Sunday, July 12, 2009

Friday, July 10, 2009 “Just pass your brains right over here!”

Our last full day in South Africa was not without its excitement and breath-taking vistas.... or without someone wandering off. Ken saw the police cars parked on the road and had to say hello. This made our guide just a bit nervous!

We started out the day headed for our boat trip to Duiker Island to see the seals. We got our tickets and with some time to explore, we found the old man who has lured a huge seal from the sea and has been feeding him for the past 27 years. This seal stays in a very small area of the wharf free from any restrictions but getting fed fish by tourists is the attraction for him. Why should he want to go anyplace? So we played the tourist game, took lots of photos, and touched and fed him. We straddled the seal and put our hands on the sides of his neck and found that the thickness of his skin and the fat layer seem to be impenetrable. Then the man offered some fish for us to hold to feed the seal! Very cool! BTW - this man feeds the seal with the fish between his teeth. None of us did that, though!

We boarded the boat for the trip to the island and arrived to find rocks covered with these sleek creatures. It was a bit cold and a little rainy on our trip out there but the scenery and experience superseded any discomfort! If the seals didn’t move, they would have looked like a soft, wet blanket covering huge rocks in the middle of the sea! But move they did! The seals were joined by lots of cormorants and other birds and our cameras were snapping away! We are up to @15,000 photographs among us!

Our driver, Julian, was always very accommodating, even when we insisted he stop the bus on the side of the road for us to see the baboons. They were everywhere! Again, we took lots of pictures!

Following a bit of shopping at the blankets of the local vendors, we were off again to the Cape of Good Hope, the place that marks the most southwestern point in Africa where Vasco DaGama first landed on the continent. There is kelp everywhere in the ocean here, huge kelp that is twice as thick as a standard watering hose you may have at home. On the end of that hose are mop-like tentacles that are between 2 and 6inches wide. It is a slimy, dark brownish green and is used in the production of cosmetics and is even eaten by the locals. The Cape of Good Hope is located along False Bay, so named because the misty fog prevented the explorers from correctly guessing the location of Cape Town, We took the funicular up to the top of the hill and hiked the rest of the steps to the old lighthouse. As the waves crashed onto the beach and rocks beneath us, the clear green-blue of the water and the white of the water’s foam once again reminded of nature‘s powerful beauty.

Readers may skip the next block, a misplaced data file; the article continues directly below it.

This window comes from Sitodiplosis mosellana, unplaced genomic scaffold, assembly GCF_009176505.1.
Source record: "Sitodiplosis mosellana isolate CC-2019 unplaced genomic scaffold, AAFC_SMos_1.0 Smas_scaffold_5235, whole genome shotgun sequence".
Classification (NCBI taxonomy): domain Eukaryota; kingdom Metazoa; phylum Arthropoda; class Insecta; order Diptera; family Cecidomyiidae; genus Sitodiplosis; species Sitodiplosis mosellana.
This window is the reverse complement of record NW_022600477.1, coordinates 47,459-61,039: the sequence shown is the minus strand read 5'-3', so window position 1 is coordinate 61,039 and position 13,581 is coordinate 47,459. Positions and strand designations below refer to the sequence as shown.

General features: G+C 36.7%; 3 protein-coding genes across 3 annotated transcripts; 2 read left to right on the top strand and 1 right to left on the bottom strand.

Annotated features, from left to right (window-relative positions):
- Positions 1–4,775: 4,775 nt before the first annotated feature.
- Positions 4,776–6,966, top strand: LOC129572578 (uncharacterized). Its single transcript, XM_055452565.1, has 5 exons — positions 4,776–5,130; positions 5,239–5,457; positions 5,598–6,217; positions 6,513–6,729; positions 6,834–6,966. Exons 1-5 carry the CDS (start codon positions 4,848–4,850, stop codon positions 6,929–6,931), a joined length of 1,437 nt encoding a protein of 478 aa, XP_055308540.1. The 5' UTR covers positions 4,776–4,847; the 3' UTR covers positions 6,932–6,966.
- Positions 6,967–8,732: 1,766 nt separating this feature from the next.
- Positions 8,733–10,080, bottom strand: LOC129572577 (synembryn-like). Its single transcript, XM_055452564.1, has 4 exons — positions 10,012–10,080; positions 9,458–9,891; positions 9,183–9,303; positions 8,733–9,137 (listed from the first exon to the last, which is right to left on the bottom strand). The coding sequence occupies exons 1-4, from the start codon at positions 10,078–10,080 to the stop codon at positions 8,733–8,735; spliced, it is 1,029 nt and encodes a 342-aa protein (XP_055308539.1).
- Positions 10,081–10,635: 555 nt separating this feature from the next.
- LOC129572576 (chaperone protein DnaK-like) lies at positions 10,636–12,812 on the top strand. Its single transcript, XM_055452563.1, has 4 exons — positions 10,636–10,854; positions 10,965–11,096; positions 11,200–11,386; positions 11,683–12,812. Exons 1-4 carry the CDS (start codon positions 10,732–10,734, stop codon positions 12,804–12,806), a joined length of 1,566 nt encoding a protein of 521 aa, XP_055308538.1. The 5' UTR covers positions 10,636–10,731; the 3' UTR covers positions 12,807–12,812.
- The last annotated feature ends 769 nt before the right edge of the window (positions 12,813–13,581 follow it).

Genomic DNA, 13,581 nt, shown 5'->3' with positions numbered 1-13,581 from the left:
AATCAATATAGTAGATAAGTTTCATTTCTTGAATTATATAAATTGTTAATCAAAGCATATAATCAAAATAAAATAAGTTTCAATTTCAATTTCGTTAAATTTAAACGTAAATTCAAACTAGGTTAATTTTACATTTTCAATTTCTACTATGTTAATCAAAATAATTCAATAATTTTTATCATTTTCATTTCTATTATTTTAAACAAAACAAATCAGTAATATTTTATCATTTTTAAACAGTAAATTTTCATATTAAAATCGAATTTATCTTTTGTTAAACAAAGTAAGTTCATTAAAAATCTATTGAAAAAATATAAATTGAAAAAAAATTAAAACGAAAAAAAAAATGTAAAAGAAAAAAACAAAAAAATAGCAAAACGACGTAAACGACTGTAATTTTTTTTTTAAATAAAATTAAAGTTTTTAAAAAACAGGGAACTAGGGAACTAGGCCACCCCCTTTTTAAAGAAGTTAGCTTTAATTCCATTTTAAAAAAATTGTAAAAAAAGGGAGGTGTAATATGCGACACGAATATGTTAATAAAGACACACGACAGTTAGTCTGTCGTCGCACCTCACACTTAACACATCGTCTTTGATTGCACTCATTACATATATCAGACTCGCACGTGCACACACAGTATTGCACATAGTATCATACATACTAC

We were treated to a delicious lunch at the Two Oceans Restaurant. We had blue nose fish and prawns. The waiter told us how to extract the most meat from the prawn, which contained its brains. Jen decided that she would take as many brains as she could get from the group and proceeded to suck out the brains of about 10 of our prawns! The fun never ends!

Then, off we went to Simon’s Town to see the penguins! Simons Town is another one of those unique South African towns with little surprises. It is located on the coast of the False Bay and is a naval base.

We hiked down a steep roadway to get to the beach where the penguins could be seen and it was, of course, worth the effort. There is a beach where you can swim with the penguins, if they choose to accompany you, of course. Then there is another beach where you can observe them. After walking some distance along a board walk we got to the second beach. Along the way were plenty of penguins to see in the brush. Some were resting, others waddling around, and some tending to their young. The park has set up domed containers in the brush along the beach to provide the penguins with a safe nesting place. There were hundreds of these safe havens along the boardwalk and we even saw an egg. The babies are grey and fluffy with their new down and were determined to stay close to their moms. You could hear them constantly calling to each other in what can best be described as a guttural chittering…or the same sound you hear when you watch March of the Penguins! Either way, they were entertaining and we were pleased to have met them!

Joyce decided she was going to start back to the bus…a..l..l the way back up that steep, never ending, unrelenting hill. Of course, what she did not realize was that the bus was picking us up a short distance from the penguins! Poor Andre was all a dither with this development as he thought he had lost her, as we just adopted the “Hakuna matata” philosophy, and sent Bill and Casey to retrieve her. Meanwhile, Joyce did some research on her own and was on her way back down the trail where she ran into our scouts! All ended well and even Andre seemed to recover!

We stopped at a statue of a dog…yes…a dog. His name was “Just Nuisance” and was eventually given the title “Able Seamen Just Nuisance” through a series of important duties. It seems that he was the “designated driver/guide” for all of the human seamen when they became inebriated and could not find their way back to the ship. He obviously was an important part of their crew and he was treated with much respect and regard for the duties he performed. He was even given a full blown military funeral when he passed away and now has a statue in his honor. It’s a dog’s life!

Our last nights’ dinner was at the Quay Four at the Victoria Alfred Waterway. Another delicious meal together and a fine way to end our adventure. We did a little last minute shopping, as well…of course. Tomorrow, we pack up in preparation for our return flights, leave the hotel and are on our way for a wine tour!

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